Cubatyphlops notorachius (THOMAS & HEDGES, 2007)
Can you confirm these amateur observations of Cubatyphlops notorachius?
|Higher Taxa||Typhlopidae (Typhlopinae), Typhlopoidea, Serpentes, Squamata (snakes)|
|Common Names||E: Imias Blindsnake|
|Synonym||Typhlops notorachius THOMAS & HEDGES 2007: 21|
Cubatyphlops notorachius — HEDGES et al. 2014
Typhlops notorachius — PYRON & WALLACH 2014
Cubatyphlops notorachius — NAGY et al. 2015
Typhlops notorachius — WALLACH et al. 2014: 768
|Distribution||E Cuba (east of Guantánamo Bay)|
Type locality: 9.4 km W Imias, Guantánamo Province, Cuba, 5 m elevation.
|Types||Holotype: MNHNCu 4551 (field tag number 191322), a male, collected on 1 July 1990 by S. Blair Hedges, Richard Thomas, and Daniel McCallister.|
|Diagnosis||Diagnosis: A relatively large species of the Typhlops biminiensis group differing from T. biminiensis in having a rostral with an acuminate posterior edge, not broadly rounded. Also, the rostral has parallel sides and is not indented at apex of the snout (Fig. 8). Additionally, T. notorachius has a proportionately smaller rostral than the preceding species (T. biminiensis, T. arator, T. perimychus, and T. anousius) (Figs. 8, 10A). The difference in body size between T. notorachius and T. perimychus is striking; not considering the associated specimen of the latter species (which may be a different species), all four specimens of T. notorachius (282– 301 mm TL) are larger than all 18 specimens of T. perimychus (130–280 mm TL). Because each species was collected at multiple localities and, in the case of T. perimychus, over four decades, we surmise that the body size difference is real and not the result of collecting bias. Also, T. notorachius differs from T. perimychus in having a greater anterior nasal width (ANTNAS/RW1): 0.42–0.53 versus 0.34–0.39 in T. perimychus. From T. anousius, T. notorachius also differs in its point of scale row reduction: 15–40% TL versus 2% TL in T. anousius.|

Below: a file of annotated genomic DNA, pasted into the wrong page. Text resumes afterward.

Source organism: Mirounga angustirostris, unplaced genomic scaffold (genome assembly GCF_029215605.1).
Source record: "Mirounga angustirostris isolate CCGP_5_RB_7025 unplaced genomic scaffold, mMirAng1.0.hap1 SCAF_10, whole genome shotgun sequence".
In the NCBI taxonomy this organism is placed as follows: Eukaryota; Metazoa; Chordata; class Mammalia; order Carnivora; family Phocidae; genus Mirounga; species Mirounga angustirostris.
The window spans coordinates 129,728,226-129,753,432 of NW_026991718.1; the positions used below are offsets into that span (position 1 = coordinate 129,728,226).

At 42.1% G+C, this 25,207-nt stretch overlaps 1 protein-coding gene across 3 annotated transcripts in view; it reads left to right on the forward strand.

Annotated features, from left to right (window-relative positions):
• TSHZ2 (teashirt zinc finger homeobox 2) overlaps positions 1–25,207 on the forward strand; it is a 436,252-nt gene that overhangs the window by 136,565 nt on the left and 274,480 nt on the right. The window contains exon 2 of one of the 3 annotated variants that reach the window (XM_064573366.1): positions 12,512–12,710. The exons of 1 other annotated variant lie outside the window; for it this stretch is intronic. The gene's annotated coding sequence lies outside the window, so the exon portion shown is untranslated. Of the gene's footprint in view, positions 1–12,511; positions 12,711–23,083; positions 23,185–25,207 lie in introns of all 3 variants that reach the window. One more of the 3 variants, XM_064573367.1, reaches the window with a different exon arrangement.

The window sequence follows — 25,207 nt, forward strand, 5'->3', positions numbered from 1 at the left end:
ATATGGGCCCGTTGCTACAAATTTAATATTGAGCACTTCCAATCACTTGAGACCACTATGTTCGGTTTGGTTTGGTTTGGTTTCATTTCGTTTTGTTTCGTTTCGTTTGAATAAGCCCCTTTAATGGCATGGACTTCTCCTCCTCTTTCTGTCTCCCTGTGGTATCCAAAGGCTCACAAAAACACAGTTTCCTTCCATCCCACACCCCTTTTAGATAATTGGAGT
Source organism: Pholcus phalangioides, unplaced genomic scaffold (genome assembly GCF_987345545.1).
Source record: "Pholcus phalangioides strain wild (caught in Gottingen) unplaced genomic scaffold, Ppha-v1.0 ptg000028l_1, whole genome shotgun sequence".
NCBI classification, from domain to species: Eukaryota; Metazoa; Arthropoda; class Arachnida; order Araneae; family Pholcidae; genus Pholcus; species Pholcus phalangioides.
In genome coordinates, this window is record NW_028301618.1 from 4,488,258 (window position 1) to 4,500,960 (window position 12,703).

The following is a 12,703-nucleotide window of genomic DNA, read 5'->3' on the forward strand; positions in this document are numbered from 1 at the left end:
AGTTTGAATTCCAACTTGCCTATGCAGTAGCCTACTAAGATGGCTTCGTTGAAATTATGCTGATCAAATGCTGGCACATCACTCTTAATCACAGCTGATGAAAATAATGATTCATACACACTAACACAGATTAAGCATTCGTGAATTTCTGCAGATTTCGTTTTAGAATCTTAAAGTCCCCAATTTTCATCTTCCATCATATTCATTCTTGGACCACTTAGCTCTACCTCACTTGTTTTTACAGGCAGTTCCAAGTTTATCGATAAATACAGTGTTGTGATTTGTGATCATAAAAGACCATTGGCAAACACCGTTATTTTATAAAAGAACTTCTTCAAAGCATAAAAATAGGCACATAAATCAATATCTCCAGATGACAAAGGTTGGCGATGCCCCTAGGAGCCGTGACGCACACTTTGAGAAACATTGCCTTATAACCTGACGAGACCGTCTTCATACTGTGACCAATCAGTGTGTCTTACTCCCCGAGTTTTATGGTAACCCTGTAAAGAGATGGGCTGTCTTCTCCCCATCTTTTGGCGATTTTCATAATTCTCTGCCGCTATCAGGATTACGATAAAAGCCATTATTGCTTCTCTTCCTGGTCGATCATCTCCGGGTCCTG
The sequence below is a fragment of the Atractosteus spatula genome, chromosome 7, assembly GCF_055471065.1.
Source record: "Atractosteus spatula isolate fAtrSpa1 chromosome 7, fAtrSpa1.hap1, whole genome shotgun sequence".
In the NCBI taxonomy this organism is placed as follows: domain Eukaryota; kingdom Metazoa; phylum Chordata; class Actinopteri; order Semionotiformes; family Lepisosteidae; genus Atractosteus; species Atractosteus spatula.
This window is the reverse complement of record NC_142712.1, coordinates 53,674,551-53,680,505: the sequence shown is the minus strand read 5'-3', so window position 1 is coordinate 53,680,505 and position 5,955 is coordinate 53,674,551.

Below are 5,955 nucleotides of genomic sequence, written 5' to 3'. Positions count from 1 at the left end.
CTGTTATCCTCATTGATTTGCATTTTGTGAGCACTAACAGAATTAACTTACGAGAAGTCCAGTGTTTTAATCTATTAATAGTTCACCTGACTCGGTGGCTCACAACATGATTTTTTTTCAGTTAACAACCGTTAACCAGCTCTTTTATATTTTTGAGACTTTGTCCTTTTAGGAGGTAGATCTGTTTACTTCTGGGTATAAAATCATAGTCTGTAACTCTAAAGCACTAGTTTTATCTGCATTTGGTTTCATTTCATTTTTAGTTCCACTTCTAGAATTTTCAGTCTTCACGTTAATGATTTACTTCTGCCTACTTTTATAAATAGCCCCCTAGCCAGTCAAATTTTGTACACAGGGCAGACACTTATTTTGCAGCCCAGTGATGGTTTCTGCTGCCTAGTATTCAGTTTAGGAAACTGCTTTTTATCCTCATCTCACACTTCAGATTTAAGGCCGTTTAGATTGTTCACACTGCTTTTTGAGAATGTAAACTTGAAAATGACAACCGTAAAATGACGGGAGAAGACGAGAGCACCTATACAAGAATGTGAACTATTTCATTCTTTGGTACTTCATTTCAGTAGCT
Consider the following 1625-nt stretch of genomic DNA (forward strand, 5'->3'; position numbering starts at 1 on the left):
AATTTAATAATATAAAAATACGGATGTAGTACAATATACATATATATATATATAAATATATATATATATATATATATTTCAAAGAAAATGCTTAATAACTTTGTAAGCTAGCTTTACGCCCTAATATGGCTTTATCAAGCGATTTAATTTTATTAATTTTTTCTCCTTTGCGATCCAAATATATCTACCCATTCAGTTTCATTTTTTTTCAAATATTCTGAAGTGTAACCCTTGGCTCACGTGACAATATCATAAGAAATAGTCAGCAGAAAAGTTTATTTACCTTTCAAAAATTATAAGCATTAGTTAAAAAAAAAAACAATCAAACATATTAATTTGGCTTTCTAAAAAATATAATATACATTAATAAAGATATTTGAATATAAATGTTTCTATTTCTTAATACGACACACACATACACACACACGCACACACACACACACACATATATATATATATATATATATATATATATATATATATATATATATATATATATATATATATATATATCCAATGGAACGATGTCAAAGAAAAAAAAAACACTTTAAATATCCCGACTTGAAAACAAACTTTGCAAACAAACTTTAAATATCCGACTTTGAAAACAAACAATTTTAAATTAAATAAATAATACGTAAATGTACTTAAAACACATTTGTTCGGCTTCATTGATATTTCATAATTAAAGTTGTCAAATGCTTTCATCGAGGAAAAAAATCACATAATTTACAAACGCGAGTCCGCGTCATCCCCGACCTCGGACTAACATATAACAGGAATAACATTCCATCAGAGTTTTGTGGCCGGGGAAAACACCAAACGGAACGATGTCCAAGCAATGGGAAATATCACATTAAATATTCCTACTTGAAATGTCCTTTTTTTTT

|Etymology||An adjective made from the Greek, notos, south, and rhachia, shore, meaning “of the southern shore.”|